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From: "Singh, Balbir" <sblbir@amazon.com>
To: "torvalds@linux-foundation.org" <torvalds@linux-foundation.org>,
	"tglx@linutronix.de" <tglx@linutronix.de>
Cc: "mingo@kernel.org" <mingo@kernel.org>,
	"linux-kernel@vger.kernel.org" <linux-kernel@vger.kernel.org>,
	"keescook@chromium.org" <keescook@chromium.org>,
	"a.p.zijlstra@chello.nl" <a.p.zijlstra@chello.nl>,
	"akpm@linux-foundation.org" <akpm@linux-foundation.org>,
	"luto@kernel.org" <luto@kernel.org>,
	"bp@alien8.de" <bp@alien8.de>,
	"benh@kernel.crashing.org" <benh@kernel.crashing.org>
Subject: Re:  [GIT PULL] x86/mm changes for v5.8
Date: Tue, 2 Jun 2020 23:01:17 +0000
Message-ID: <105f5a87b689eab38baf4d51d03e9f9707e74c66.camel@amazon.com> (raw)
In-Reply-To: <CAHk-=wgOFnMW-EgymmrTyqTPLrpGJrUJ_wBzehMpyT=SO4-JRQ@mail.gmail.com>

On Tue, 2020-06-02 at 12:14 -0700, Linus Torvalds wrote:
> 
> On Tue, Jun 2, 2020 at 11:29 AM Thomas Gleixner <tglx@linutronix.de> wrote:
> > 
> > It's trivial enough to fix. We have a static key already which is
> > telling us whether SMT scheduling is active.
> 
> .. but should we do it here, in switch_mm() in the first place?
> 
> Should it perhaps just return an error if user land tries to set the
> "flush L1$" thing on an SMT system? And no, I don't think we care at
> all if people then start playing games and enabling/disabling SMT
> dynamically while applications are working. At that point the admin
> kets to keep both of the broken pieces.
> 
> Also, see my other point about how "switch_mm()" really isn't even a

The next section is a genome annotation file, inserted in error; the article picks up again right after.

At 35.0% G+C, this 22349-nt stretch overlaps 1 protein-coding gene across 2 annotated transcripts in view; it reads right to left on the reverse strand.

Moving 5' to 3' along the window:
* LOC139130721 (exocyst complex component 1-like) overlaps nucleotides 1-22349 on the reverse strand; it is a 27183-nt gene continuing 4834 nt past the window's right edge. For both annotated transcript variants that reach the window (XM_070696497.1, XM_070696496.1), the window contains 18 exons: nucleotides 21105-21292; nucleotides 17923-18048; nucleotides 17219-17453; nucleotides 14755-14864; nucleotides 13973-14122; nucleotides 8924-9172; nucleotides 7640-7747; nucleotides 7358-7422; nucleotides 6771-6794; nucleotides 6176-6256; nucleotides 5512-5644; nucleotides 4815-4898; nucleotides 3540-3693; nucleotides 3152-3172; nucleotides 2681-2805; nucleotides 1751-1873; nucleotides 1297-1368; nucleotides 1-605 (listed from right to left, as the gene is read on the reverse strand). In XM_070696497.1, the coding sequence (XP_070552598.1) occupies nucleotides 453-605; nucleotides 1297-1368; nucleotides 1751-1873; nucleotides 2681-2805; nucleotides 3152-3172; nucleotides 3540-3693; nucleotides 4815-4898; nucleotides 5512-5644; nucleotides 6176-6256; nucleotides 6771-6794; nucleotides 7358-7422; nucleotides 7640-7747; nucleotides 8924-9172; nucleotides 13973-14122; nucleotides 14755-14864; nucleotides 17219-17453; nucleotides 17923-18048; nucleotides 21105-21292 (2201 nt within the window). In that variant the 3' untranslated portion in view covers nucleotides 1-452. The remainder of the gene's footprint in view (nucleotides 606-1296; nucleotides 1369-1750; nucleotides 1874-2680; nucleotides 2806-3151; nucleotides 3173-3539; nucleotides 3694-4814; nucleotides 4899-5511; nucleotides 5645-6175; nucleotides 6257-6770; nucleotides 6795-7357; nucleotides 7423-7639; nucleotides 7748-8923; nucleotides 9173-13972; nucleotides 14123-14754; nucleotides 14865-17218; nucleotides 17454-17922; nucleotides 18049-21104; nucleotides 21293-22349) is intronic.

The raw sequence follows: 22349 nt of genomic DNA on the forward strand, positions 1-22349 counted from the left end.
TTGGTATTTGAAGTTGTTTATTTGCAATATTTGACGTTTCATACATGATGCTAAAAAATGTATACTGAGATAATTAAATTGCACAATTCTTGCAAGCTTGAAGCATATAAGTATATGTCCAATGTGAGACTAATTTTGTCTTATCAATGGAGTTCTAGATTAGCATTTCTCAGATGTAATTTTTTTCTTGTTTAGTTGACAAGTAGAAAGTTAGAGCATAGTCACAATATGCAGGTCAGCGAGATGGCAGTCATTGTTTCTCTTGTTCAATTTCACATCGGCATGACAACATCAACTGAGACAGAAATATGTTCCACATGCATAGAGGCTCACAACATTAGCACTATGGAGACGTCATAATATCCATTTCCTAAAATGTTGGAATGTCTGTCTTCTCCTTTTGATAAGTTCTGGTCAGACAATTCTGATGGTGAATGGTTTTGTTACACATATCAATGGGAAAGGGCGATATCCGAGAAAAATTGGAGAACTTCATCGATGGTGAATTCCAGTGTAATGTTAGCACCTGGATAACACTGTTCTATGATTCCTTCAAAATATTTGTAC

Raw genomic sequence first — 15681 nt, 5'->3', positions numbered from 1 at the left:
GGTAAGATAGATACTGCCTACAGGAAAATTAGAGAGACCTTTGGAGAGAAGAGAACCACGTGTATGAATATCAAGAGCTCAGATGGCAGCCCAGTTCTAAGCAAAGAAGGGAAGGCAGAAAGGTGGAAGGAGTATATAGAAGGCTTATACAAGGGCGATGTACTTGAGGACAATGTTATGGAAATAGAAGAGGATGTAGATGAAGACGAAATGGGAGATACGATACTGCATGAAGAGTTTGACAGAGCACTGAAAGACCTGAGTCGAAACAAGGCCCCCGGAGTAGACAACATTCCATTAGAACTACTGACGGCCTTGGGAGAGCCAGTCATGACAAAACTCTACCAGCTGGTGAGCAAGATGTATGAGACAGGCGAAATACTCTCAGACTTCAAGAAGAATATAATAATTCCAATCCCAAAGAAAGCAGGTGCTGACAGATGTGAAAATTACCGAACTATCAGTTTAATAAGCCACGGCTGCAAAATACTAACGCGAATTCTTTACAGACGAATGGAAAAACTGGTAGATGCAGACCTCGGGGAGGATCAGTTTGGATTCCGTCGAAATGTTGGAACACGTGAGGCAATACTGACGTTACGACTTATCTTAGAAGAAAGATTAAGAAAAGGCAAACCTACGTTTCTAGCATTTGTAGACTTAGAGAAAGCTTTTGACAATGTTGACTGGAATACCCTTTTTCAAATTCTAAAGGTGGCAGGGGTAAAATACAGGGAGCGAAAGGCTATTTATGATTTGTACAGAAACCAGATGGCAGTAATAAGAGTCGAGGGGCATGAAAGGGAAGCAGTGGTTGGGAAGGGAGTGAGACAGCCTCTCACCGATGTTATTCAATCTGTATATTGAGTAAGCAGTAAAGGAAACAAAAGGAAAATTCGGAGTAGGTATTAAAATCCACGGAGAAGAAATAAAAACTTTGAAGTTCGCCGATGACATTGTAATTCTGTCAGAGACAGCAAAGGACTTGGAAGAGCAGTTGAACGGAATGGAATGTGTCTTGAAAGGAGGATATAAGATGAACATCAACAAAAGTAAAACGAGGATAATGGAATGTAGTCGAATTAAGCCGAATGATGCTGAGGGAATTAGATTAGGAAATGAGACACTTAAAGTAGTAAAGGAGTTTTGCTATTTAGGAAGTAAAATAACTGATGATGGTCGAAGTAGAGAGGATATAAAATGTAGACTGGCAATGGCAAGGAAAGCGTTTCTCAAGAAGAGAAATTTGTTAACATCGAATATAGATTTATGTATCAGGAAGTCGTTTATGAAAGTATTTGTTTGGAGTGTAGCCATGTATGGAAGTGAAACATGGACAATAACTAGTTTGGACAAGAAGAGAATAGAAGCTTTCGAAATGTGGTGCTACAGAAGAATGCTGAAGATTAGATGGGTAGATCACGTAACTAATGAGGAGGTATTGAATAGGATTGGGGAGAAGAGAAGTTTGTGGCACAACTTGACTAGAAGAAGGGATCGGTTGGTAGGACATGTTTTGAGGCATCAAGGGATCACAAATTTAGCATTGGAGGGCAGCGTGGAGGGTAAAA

> protection domain switch to begin with. We're still in the exact same
> protection domain we used to be in, with the exact same direct access
> to L1D$.
> 
> Why would we flush the caches on a random and irrelevant event in
> kernel space? switch_mm() simply isn't relevant for caches (well,
> unless you have fully virtual ones, but that's a completely different
> issue).
> 
> Wouldn't it be more sensible to treat it more like TIF_NEED_FPU_LOAD -
> have a per-cpu "I need to flush the cache" variable, and then the only
> thing a context switch does is to see if the user changed (or
> whatever) and then set the bit, and set TIF_NOTIFY_RESUME in the
> thread.
> 
> Because the L1D$ flush isn't a kernel issue, it's a "don't let user
> space try to attack it" issue. The kernel can already read it if it
> wants to.
> 
> And that's just the "big picture" issues I see. In the big picture,
> doing this when SMT is enabled is unbelievably stupid. And in the big
> picture, context switch really isn't a security domain change wrt the
> L1D$.
>

+ Kees (sorry my bad, I should have added him earlier)

I am going to take a step back and point to

https://software.intel.com/security-software-guidance/software-guidance/snoop-assisted-l1-data-sampling
https://software.intel.com/security-software-guidance/insights/deep-dive-snoop-assisted-l1-data-sampling

The suggested mitigation is

"Snoop-assisted L1D sampling could be mitigated by flushing the L1D cache
before executing potentially malicious applications"

We discussed the mitigations in an RFC

https://lore.kernel.org/lkml/20200313220415.856-1-sblbir@amazon.com/

switch_mm() was chosen as a trade-off between, how long do we keep the data
in the cache vs how frequently do we flush. What your suggesting is that we
use switch_mm() + return to user mode to decide when the security domain
changes?

 
> The more I look at those patches, the more I go "that's just wrong" on
> some of the "small picture" implementation details.
> 
> Here's just a few cases that I reacted to
> 
> Actual low-level flushing code:
> 
>  (1) the SW fallback
>